Titanium, @2A discharge 2.25H, 2.59, Meaning that it only averaged 1.15V through the discharge.
    More examples @2A
    Amsmann 2300mAH only averages 1.12V
    Powerex 2300mAH only averages ~1.16V
    AccuPower 2600s ~1.13V
    Energizer 2100s ~1.13V
    RayoVac 1800s ~1.13V




    Anyways... the point being... lets say the camera draws 2 amps when charging the flash and running the LCD, (just guessing, I have no idea)... Then lets say the camera considered the batteries "dead" when the loaded voltage drops below ~1.15V(hypothetical), then most cells will cause the camera to think it's dead before the cell is half discharged. While eneloops will let you use maybe closer to 80-90% of actual capacity before the camera is fooled into thinking they are dead.
    -Eric

  4. #4

    Default Re: [Slightly OT] Cutoff voltage of cameras favors Low Self-Discharge batteries?

    I've replaced all my standard NiMH AA cells with eneloop in my Canon AA DigiCams and have had great results. When I'm on vacation and taking a lot of shots, I load up the Powerex 2700 mAh cells, the best standard cells IMO.

  5. #5

    Arrow Re: [Slightly OT] Cutoff voltage of cameras favors Low Self-Discharge batteries?

    Most LSD batteries do seem to maintain a higher voltage than regular NiMH -
    eneloop actually claims this on their Canadian site .

    The Pentax K100D dSLR uses 4x AA, and is well known to be very battery fussy -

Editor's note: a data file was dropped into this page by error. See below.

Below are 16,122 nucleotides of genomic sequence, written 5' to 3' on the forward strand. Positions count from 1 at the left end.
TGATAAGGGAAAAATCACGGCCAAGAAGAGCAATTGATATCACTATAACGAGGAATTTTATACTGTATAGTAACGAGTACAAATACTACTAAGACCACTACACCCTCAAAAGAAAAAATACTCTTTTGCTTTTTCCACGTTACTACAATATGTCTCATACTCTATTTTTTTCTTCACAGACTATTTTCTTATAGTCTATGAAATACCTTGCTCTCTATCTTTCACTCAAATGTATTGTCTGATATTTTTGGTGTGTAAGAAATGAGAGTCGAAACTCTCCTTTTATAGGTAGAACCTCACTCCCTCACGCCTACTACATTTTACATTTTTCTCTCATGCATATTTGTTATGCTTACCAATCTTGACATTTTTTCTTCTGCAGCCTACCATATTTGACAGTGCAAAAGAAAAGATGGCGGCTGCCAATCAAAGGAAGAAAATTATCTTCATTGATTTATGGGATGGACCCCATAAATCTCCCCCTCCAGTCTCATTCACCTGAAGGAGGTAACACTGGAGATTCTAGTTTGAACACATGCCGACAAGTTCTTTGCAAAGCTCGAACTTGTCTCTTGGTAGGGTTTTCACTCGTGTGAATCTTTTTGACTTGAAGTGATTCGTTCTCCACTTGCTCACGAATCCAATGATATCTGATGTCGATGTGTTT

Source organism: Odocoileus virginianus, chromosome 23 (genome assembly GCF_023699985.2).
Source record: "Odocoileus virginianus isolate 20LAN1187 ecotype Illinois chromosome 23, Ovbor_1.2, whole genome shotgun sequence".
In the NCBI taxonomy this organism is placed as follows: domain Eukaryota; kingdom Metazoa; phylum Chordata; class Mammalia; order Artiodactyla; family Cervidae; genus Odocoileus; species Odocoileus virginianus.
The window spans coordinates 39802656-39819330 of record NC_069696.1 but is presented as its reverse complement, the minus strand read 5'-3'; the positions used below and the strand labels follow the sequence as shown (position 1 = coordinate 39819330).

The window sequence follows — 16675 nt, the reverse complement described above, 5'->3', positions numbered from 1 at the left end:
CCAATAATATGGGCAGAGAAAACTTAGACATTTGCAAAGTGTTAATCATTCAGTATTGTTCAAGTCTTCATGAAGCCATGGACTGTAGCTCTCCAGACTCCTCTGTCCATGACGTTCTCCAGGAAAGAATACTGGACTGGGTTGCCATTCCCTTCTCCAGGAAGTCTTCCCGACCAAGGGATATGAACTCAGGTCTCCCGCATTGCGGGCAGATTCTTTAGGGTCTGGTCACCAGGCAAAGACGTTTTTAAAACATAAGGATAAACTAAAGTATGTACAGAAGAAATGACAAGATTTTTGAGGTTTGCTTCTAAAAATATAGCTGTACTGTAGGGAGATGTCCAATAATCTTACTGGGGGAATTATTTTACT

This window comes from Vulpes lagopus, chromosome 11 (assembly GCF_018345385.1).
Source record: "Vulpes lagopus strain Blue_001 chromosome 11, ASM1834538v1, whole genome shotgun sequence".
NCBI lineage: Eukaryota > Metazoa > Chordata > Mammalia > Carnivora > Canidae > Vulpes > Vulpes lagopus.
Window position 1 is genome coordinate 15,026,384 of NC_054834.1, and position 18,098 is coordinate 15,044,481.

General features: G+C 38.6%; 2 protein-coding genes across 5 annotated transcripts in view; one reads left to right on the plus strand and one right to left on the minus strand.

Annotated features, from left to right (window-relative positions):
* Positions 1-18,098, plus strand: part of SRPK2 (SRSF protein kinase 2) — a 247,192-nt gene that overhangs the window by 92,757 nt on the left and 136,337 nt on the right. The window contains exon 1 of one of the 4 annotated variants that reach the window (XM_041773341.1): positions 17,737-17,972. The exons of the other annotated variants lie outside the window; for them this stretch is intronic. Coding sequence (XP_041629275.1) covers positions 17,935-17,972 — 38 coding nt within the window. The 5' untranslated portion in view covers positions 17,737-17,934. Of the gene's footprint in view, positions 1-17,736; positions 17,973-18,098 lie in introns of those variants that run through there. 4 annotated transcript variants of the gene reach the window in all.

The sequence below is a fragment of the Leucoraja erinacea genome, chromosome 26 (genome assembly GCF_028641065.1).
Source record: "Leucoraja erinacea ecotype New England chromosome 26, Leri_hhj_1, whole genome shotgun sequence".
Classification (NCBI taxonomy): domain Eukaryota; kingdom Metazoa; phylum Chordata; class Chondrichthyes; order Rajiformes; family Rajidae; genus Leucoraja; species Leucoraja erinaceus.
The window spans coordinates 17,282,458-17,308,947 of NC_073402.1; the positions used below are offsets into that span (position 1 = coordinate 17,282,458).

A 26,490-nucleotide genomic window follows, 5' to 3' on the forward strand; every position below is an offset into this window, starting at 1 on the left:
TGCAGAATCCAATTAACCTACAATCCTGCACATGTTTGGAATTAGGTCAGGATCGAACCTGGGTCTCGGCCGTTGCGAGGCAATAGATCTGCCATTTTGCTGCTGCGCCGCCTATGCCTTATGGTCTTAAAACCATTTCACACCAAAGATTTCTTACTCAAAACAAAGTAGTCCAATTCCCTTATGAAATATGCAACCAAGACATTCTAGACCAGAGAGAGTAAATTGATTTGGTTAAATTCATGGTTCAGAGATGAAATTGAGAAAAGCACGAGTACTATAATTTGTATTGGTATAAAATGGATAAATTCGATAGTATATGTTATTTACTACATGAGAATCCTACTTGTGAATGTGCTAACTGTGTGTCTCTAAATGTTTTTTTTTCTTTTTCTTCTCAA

this Post #49 (link) in thread - K100D - "Low-Battery" Problem gives details of the cutoff voltage levels.

    The poster said his Uniross Hybrios maintains higher voltage.

    I use both Kodak Pre-Charged and eneloops as back up for the dSLR -
    BUT charge up a set of 2500mAh regular NiMH (cheapo Digital Concepts/Sakar "generic" looking batteries from WalMart) on the day of the shoot (or night before) and get very good results - last long shoot I took 525 shots in one evening and the batteries only were depleted during an extended review at home - so they more than served their task - and well.

    I keep the LSD in the camera (and a spare set in the bag) when not on a shoot so it is always ready for use.

    see also this thread -

    My Eneloops charge to and hold a higher voltage than other LSD's ...

  6. #6
    *Flashaholic* Mr Happy's Avatar
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    Default Re: [Slightly OT] Cutoff voltage of cameras favors Low Self-Discharge batteries?

    Apart from being made in China, the Uniross Hybrios look very similar to Eneloops. Possibly the same technology made under license?

    I bought some Kodak Pre-Charged to test, but I found them to have a very low voltage. On a discharge test at 500 mA they started out at 1.16 V and decreased to 1.10 V towards the end of the run. This is a much lower voltage than Eneloops.

  7. #7

    Exclamation Re: [Slightly OT] Cutoff voltage of cameras favors Low Self-Discharge batteries?

    Quote Originally Posted by Mr Happy View Post
    I bought some Kodak Pre-Charged to test, but I found them to have a very low voltage. On a discharge test at 500 mA they started out at 1.16 V and decreased to 1.10 V towards the end of the run. This is a much lower voltage than Eneloops.